Digital art tips and tricks 2.0

Now this is what you call a detailed character design. Will Bright

Are you ready to step up your art game?

Welcome back to digital art tips & tricks! I wrote the first of this series almost a full year ago in February of 2022, so it’s time for a sequel. Since then, I’ve learned a lot more about art and drawing. Last time I discussed general topics, but this time I’m going to get more specific.

As a reminder, I make semi-realistic portraits. This advice is going to be more about making portraits, creating faces and people.


This is going to sound a little bit weird, but eyes are wet. It’s true, they are. Reflect that in your drawing to make your eyes more realistic. When I draw eyes, I use a pixel art pen and a white tone on the lower lash line to create little dots to show that the eyes are wet.

Eyes are also round. There needs to be a shadow all the way around to show their roundness. I use a blue multiply layer to create a thicker shadow on the top half of the eye, and a much smaller one on the other half. It adds dimension to the eye to create a shadow.

Sometimes I forget this, but the upper eyelid is not one giant thick black line. I try to draw it as a thin black line, closer in size to the lower eyelid, and use a soft black brush to create an eyeliner effect on a layer lower than the outline of the eye itself.


I hate rendering noses. There’s something about it that’s so difficult. I have learned a few things about drawing them.

To start, nostrils aren’t perfect circles, they’re teardrop shaped. I use a blur brush to soften out the lower edge of the nostril.

Don’t make the entirety of the lower nose the same colour. I have been guilty of doing this until very recently. Look up some pictures of noses. Part of the lower nose and the nostril sides have more of a shadow, and part of it has more of a highlight. Don’t forget about the shadows and highlights. It’s another small thing that’ll add dimension to the face and make the nose look less flat.


Do you remember watching Kim Possible as a kid and seeing how only the top lip is filled in? That’s how I start when rendering lips. Add a base colour to the top lip and then shade in a shadow on the bottom lip, blend it out, and then start rendering the rest of the lips.


Drawing hair is scary; it’s very intimidating. Here’s how I make it less intimidating.

Start with sections. Hair falls down in sections, not one big piece. You can try drawing strand by strand, but I would not recommend that. It’ll take a long, long time, and you’ll get easily frustrated if it doesn’t turn out the way you’d hoped. Instead, group chunks of hair together. Look at some pictures of hair and see how it falls down in sections.

Once you’re done drawing the hair, add some extra strands and some flyaways. It adds more realism and makes the piece feel softer. You can add as many as you want, but the more you add, the messier the hair will look.


A simple proportion check can make sure everything is lining up. Remember, not every person will be within these proportions; it’s a basic guideline. Change it up a little to your liking, but this is a good starting point.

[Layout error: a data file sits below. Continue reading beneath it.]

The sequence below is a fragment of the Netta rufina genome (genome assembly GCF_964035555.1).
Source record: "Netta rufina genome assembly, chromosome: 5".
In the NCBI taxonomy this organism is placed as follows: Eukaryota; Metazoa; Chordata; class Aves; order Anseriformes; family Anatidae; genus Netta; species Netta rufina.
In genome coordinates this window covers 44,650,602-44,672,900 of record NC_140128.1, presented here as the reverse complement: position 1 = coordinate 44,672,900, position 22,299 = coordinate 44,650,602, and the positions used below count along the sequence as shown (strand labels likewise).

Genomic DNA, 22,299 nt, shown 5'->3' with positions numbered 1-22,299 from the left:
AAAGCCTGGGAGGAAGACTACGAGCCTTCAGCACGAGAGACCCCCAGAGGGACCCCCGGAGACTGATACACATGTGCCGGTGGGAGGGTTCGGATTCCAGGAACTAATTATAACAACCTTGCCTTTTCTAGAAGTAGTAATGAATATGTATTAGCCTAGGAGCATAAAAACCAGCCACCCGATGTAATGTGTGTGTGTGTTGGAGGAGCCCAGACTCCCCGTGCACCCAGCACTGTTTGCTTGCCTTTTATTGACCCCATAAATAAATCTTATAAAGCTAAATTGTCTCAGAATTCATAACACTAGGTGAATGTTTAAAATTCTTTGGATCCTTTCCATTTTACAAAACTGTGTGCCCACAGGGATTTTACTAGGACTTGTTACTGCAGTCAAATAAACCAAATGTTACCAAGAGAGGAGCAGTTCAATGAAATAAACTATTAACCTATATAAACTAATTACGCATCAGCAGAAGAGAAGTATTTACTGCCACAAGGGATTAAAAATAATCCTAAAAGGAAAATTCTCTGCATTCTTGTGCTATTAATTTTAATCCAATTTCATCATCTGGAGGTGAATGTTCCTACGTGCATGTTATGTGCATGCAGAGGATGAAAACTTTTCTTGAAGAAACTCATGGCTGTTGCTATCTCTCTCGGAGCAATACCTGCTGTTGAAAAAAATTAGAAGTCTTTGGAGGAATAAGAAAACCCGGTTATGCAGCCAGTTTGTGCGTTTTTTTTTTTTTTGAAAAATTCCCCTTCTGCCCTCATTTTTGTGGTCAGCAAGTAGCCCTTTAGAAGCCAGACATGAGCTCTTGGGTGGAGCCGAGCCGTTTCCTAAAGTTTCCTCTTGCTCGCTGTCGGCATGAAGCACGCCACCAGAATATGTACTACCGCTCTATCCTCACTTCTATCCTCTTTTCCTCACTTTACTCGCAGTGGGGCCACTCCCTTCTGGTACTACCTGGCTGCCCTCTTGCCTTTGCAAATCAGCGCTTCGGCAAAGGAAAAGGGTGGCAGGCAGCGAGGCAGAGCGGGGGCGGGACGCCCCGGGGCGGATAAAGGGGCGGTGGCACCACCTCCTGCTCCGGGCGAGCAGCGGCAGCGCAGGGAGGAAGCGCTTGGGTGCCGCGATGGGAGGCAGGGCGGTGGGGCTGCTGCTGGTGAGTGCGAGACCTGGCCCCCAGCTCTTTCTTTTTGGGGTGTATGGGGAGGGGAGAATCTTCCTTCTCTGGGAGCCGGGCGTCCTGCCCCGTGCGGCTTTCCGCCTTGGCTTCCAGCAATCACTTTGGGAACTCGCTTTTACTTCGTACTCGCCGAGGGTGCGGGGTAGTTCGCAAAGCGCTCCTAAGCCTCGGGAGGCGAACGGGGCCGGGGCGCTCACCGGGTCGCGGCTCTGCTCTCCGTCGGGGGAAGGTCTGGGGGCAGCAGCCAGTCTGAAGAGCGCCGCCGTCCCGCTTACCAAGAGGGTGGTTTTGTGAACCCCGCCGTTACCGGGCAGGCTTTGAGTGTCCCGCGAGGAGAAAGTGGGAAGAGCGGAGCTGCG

The bottom of your nose lines up with the bottom of your ear, and the top of your ear lines up with the middle of your eye. Speaking of the middle of the eye, the corners of the lips match up to the middle of each eye on either side.

Your hand is about the same size as your face when you put your hand up to it, and your foot is roughly the same size as your forearm when you put your foot up to it. If you T-pose with your arms, the length from fingertip to fingertip will be about the same as your height.

Colour scheme

Let your characters have a colour scheme, and keep it consistent. It’ll bring more life to your character and it’ll make sure that they’ll be recognizable every time you draw them. Make the colour scheme suit the character. If your character is bright and bubbly, don’t put them in dark neutrals unless you have a good reason. Make sure the colours work well together. Find a colour palette that looks good as a whole and works well for your character.

Line weight

If you’re an artist who creates lined work, add in some line weight! This will add tons of dimension to your piece. It’s an alternative way to show lighting too! Just follow the curves and lines of your sketch and make the lines thicker where there would be shadows, and thinner where there would be highlights.


Poses can be tricky, but they can also help a lot. The pose needs to suit the character. It would be strange to see a very happy, bubbly character sitting stoically in a portrait. Bring that character to life, give them something fun to do with their hands or give them a fun expression. Follow a curve of action to bring it to life even more! With that being said, if you think a character would suit a stoic sitting-down style, draw them like that. Remember, it’s your drawing and you know what’s best.

Try to avoid same pose syndrome. It’s like same face syndrome where every face looks the same but with poses. If every single drawing has the same pose, maybe it’s time to change things up a bit. My favourite stock image source is AdorkaStock and they have lots of great pose references to try!

That’s all for this time. Remember that all art is good art, and don’t let anyone stop you from creating something. The best art is art that exists in this world. And trust the process! The halfway point looking one way doesn’t mean the endpoint will look the same. Happy drawing!


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